This article originally appeared in Jewish Action, Summer 2007
Misconception: King David is buried on Mount Zion, in a room that bears the inscription “King David’s Tomb.” Mount Zion is located just outside and to the south of the Armenian Quarter and Zion Gate of Jerusalem’s Old City.
Fact: Evidence indicates that the area known today as Mount Zion was not part of inhabited Jerusalem in King David’s time (tenth century BCE) and that he was not buried there. Rather, King David was buried in the southeastern area of Jerusalem’s real Old City, which is located to the south of the Temple Mount and Dung Gate and is known today as Ir David—the City of David.
Background:  The question regarding King David’s Tomb seems almost as inane as the riddle popularized by Groucho Marx on his 1950s game show “You Bet Your Life.” In order to guarantee that no one left his show empty-handed, Marx would ask a losing contestant: “Who is buried in Grant’s Tomb?” (He would usually accept “Grant” as a correct answer despite the fact that the US National Park Service states that “technically, no one is ‘buried’ in Grant’s Tomb. The 159-foot neo-classical structure is a tomb, therefore both General Grant and his wife are ‘entombed’ above ground” and not buried.) Unlike Marx’s joke, however, the question concerning King David’s burial site is not trivial.
Signs direct visitors to Mount Zion through a series of anterooms to an interior room housing a cloth-covered granite cenotaph. This site is believed by many to be the tomb of King David.
To locate King David’s actual burial site, one need only consult the Bible to discover that King David died and was buried in Ir David, the City of David (1 Kings 2:10). The same place, City of David, also appears in Samuel 2 (5:7, 5:9) where the text states that David captured a fortress named Metzudat Tzion from the Jebusites and renamed it “the City of David.” Thus, in order to find his burial site, one needs to ascertain the location of Metzudat Tzion, i.e., the City of David.
The name “Zion” appears in Tanach in reference to the original, ancient Jerusalem. In the Middle Ages, Byzantine pilgrims mistakenly thought that the hill located south of today’s Old City’s Armenian Quarter was part of that ancient city and named it “Mount Zion.” This error was not recognized until 150 years ago when archaeological evidence suggested, and more recently has conclusively shown, that the city captured by David was on the smaller, lower hill located to the south of the Temple Mount (the modern-day City of David). That lower hill was the site of the Jebusite city, which then became King David’s capital, and constituted the whole Jerusalem for probably more than 200 years until it gradually expanded westward and incorporated the area that is today known as Mount Zion.
The erroneous notion that King David is buried on Mount Zion developed over a period of many centuries. During the middle of the second century CE, Jerusalem was razed, Jews were banished from the area, and the knowledge concerning the true location of King David’s Tomb was lost. By the mid-fourth century, the tombs of King David and his father, Jesse, are described as being in Beit Lechem. The first mention of Mount Zion as King David’s final resting place was in the ninth century, and by the eleventh century, this fallacy was so well-established that the Crusaders erected a Gothic cenotaph, in this case an empty sarcophagus, to mark the site, which remains until today.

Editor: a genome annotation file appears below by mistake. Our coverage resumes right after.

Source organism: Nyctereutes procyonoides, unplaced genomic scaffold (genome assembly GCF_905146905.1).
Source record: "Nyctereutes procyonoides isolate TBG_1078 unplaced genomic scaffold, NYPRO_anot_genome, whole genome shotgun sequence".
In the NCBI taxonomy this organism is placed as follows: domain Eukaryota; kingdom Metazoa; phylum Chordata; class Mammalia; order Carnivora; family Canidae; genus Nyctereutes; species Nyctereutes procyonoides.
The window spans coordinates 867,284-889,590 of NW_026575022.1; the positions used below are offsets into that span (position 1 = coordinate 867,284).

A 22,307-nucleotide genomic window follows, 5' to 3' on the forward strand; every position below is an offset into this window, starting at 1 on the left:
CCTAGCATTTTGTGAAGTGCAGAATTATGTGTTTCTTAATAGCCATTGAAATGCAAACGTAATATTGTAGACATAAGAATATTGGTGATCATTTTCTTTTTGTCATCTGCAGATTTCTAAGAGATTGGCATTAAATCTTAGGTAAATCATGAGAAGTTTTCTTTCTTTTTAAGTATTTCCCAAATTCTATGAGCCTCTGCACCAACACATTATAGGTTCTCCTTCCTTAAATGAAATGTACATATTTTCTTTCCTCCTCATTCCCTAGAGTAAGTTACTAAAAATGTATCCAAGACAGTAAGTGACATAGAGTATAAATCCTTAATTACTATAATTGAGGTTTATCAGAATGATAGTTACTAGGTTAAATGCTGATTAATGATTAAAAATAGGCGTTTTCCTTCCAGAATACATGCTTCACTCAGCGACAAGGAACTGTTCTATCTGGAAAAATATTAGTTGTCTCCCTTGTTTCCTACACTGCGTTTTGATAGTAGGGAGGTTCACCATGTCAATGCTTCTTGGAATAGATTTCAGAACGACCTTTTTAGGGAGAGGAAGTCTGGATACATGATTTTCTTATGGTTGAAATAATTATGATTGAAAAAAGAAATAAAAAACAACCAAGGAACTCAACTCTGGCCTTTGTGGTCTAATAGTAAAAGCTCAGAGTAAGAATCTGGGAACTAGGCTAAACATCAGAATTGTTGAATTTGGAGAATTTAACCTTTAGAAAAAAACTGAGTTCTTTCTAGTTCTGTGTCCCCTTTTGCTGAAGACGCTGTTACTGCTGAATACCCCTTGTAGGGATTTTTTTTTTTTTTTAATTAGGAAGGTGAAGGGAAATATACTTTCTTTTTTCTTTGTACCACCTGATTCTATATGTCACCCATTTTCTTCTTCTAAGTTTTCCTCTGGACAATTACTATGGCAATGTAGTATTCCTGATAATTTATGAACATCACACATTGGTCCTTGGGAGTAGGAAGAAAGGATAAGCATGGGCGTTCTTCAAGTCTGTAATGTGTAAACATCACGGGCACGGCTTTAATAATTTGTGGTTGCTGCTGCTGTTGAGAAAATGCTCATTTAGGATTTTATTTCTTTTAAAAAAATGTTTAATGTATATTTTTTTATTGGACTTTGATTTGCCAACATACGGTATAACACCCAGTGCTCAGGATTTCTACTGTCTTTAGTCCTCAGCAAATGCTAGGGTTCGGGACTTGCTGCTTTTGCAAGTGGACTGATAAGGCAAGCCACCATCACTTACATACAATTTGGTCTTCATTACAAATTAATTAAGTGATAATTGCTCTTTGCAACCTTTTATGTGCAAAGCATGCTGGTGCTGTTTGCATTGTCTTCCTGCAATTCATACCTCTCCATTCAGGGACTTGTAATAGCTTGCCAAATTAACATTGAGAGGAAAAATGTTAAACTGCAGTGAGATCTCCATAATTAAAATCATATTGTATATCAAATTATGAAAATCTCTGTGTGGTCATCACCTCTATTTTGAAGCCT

In the twelfth century, the colorful Jewish traveler Benjamin of Tudela related that during his stay in Jerusalem, he heard a fantastic story regarding the re-discovery of King David’s Tomb. Two Jewish workers employed by the Christian patriarch to reconstruct a damaged monument on Mount Zion accidentally happened upon a secret passage and found themselves in a palace made of marble columns. Within the palace was a table upon which rested a golden scepter and golden crown, with riches all around. The workers decided this was King David’s Tomb. Suddenly, they were struck down by a fierce wind and heard voices that told them to leave immediately. Three days later, the two workmen were sick in bed and could not be persuaded to return to the site.
The present building housing the cenotaph was erected in 1335, but it is built on top of what is probably a second- to fourth-century building. Little was known about the building until a shell exploded there during the War of Independence in 1948, affording an opportunity for archaeological excavations during repair work. In 1951 an Israeli archaeologist and expert in synagogue architecture, Jacob Pinkerfeld, who was later killed in a terrorist attack at the 1956 Archaeological Convention at Ramat Rachel, carried out an archaeological survey. Behind the cenotaph of King David, Pinkerfeld found a niche that was part of the original structure of the building, and beneath the floor, he found three earlier floor levels: a Crusader floor, a late Roman or early Byzantine floor and the plaster of the original building’s floor. He noted that the niche was oriented towards the Temple Mount and concluded that the building was originally a synagogue and the niche was the aron. Others have argued with his conclusion, and based on various reasons, asserted that it was possibly a church or a Judeo-Christian synagogue.